Trinity physicist Prof Stefano Sanvito has been awarded with a Knighthood of the Italian State in a ceremony hosted by Provost Patrick Prendergast.
The event was attended by the Italian Ambassador to Ireland, His Excellency Giovanni Adorni Bracessi. Sanvito was to be conferred with the title of “cavaliere”, a decoration awarded by the Italian state to those who are adjudged to have excelled in their discipline.
Prendergast spoke at length on Sanvito’s contribution to college life since his appointment as a contract lecturer in physics in 2002: “We are so proud of him, he is one of the luminaries of this university.”
As Dean of Graduate Studies, Sanvito served under Prendergast on the Graduate Studies Committee for much of the last decade.
Sanvito was appointed Chair of the Condensed Matter Theory and later became director of Centre for Research on Adaptive Nanostructures and Nanodevices (CRANN) where he led the study of nanoscience in what has become one of the leading research centres in the country.
Prendergast acknowledged that it was unusual for the Cavaliere dell’ Ordine della Stella d’Italia, or Knight of the Order of the Star of Italy, to be awarded to a scientist and that “in this respect Stefano is a mould-breaker”.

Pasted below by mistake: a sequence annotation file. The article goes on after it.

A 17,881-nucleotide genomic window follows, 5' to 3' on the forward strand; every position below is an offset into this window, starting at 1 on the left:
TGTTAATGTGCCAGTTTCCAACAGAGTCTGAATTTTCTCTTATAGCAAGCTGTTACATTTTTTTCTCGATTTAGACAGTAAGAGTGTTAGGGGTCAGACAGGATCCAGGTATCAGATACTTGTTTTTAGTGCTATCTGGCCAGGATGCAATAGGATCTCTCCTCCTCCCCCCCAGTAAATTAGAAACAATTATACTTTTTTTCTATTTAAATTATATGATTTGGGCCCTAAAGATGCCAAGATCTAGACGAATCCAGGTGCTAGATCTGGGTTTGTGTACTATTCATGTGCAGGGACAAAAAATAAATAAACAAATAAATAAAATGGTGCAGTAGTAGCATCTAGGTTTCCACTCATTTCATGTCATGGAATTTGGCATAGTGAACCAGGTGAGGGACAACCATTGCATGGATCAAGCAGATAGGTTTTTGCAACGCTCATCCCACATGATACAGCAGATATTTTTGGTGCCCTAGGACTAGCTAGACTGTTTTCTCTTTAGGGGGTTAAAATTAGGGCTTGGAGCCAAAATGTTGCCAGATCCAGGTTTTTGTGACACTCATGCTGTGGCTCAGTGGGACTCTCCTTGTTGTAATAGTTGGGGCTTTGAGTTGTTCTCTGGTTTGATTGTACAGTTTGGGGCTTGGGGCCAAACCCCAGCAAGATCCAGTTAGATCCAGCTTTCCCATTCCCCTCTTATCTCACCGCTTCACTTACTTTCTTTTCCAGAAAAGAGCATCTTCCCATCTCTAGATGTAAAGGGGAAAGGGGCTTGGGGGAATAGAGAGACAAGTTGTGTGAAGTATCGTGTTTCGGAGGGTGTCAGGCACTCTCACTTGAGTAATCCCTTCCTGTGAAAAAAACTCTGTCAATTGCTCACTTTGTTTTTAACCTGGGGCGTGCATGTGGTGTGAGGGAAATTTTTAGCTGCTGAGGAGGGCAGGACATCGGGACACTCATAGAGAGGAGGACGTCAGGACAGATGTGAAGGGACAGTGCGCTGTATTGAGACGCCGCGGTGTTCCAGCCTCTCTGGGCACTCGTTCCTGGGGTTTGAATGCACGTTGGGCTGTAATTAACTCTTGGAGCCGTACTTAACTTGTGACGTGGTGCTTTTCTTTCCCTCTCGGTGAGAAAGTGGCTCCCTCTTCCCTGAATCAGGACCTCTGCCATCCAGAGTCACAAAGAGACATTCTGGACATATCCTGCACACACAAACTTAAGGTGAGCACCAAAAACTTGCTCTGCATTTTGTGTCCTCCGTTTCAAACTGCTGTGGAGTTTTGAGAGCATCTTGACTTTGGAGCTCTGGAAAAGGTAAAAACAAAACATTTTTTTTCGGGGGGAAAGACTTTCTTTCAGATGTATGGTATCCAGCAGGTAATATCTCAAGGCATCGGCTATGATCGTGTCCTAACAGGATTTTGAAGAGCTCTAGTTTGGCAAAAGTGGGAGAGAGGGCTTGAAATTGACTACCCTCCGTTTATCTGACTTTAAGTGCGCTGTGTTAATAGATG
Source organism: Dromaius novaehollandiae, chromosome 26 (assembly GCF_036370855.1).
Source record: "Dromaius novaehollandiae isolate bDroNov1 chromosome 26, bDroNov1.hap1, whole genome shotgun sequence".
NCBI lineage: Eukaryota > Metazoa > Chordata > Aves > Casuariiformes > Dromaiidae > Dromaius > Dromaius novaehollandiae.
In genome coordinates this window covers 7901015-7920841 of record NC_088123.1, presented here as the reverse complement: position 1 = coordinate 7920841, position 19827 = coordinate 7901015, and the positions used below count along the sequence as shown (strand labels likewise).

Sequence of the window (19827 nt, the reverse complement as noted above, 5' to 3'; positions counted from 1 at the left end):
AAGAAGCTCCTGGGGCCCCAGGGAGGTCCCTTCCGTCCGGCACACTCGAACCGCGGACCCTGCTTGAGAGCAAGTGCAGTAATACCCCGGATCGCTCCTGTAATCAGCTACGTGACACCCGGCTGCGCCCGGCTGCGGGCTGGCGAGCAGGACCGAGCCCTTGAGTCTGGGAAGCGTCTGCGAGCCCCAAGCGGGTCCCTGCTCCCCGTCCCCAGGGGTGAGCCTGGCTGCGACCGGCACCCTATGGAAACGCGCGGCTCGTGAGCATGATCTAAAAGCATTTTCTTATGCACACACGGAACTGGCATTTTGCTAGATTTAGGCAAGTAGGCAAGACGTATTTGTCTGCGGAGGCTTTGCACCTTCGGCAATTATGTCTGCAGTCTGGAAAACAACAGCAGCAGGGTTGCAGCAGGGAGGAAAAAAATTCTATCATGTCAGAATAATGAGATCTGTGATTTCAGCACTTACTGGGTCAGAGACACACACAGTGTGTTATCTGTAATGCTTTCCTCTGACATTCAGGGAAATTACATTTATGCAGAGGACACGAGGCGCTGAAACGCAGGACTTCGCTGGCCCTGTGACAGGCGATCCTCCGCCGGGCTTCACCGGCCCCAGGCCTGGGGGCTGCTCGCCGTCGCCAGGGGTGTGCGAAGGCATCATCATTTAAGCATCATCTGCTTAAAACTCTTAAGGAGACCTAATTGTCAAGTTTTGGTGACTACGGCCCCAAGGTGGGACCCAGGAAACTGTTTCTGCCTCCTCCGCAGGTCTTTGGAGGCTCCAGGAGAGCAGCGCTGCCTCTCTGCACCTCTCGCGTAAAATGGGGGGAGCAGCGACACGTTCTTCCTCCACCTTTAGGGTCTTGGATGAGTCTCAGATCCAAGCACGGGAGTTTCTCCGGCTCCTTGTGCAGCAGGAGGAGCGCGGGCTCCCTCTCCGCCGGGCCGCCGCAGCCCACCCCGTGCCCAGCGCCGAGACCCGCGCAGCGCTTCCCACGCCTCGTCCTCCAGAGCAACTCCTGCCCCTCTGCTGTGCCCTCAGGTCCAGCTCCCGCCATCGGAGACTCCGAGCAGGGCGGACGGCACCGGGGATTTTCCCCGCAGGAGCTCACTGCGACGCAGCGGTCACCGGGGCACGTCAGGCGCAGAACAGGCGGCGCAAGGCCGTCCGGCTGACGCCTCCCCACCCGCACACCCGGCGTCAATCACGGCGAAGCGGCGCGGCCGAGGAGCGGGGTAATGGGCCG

“I don’t think it’s surprising, given such spectacular results in such a ground-breaking field as nanoscience, that the Italian government was moved to honour him and his work”, Prendergast added.
Since 2002, Sanvito has helped to attract over €60 million in research funding to the College.
Sanvito was also appointed a fellow of the university in 2006 and, according to Prendergast, Sanvito “has played a central role in the governance of the university ever since”.
During the address, Prendergast noted the ties that Sanvito has helped to create between Ireland and Italy during his time spent in the university through ventures such as CRANN.
“Italy is very well represented in CRANN. They are all, like Stefano, building brilliant careers here in Trinity, and I’m delighted to say that our relationship with Italy and with Italian universities will be secured into the future.”
The award is typically given to Italians abroad or foreigners who have promoted friendly relations and cooperation between Italy and other countries, promoting ties with Italy.
Prendergast concluded by thanking the Italian government in choosing to recognise Sanvito. Expressing pride and gratitude in his colleague, he thanked Italy for giving Ireland “Stefano’s talent, skill and dedication”.